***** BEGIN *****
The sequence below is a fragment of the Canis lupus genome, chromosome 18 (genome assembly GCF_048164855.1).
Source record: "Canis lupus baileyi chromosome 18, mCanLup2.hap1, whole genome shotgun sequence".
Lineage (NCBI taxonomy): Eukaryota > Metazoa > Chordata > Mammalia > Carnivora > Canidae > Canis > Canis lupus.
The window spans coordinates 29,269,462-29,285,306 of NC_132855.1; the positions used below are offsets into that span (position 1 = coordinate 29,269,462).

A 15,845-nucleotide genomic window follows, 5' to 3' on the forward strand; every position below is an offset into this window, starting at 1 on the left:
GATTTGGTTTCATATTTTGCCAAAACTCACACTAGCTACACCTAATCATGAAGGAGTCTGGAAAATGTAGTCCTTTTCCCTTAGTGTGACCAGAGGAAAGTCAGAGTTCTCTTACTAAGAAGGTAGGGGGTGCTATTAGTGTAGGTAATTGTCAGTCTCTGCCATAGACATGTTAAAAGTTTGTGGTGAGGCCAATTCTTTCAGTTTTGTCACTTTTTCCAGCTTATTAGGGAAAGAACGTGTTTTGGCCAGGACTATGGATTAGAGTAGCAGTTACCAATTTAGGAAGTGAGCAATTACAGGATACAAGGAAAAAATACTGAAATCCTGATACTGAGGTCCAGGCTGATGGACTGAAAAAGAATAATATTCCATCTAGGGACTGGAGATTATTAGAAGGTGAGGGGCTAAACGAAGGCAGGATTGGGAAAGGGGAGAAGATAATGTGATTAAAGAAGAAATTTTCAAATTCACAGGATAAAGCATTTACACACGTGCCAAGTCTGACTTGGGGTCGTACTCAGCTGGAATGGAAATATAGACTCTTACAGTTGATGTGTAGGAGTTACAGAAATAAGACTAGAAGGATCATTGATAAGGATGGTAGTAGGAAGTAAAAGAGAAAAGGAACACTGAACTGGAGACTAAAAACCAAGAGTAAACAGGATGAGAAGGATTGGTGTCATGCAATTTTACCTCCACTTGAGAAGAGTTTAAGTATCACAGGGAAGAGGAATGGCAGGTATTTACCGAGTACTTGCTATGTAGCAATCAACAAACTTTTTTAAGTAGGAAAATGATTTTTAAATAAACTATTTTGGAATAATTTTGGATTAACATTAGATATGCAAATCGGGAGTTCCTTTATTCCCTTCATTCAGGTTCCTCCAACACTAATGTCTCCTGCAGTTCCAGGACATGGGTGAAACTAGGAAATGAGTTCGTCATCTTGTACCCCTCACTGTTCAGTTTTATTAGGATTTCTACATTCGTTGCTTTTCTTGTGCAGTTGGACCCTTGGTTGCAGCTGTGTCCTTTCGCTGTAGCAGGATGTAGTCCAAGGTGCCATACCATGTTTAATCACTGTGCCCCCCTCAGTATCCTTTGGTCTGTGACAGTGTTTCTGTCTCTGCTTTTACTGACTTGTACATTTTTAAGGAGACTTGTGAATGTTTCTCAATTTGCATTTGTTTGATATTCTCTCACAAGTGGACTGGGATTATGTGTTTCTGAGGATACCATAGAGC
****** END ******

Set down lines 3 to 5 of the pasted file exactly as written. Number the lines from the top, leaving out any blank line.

Lineage (NCBI taxonomy): Eukaryota > Metazoa > Chordata > Mammalia > Carnivora > Canidae > Canis > Canis lupus.
The window spans coordinates 29,269,462-29,285,306 of NC_132855.1; the positions used below are offsets into that span (position 1 = coordinate 29,269,462).

A 15,845-nucleotide genomic window follows, 5' to 3' on the forward strand; every position below is an offset into this window, starting at 1 on the left: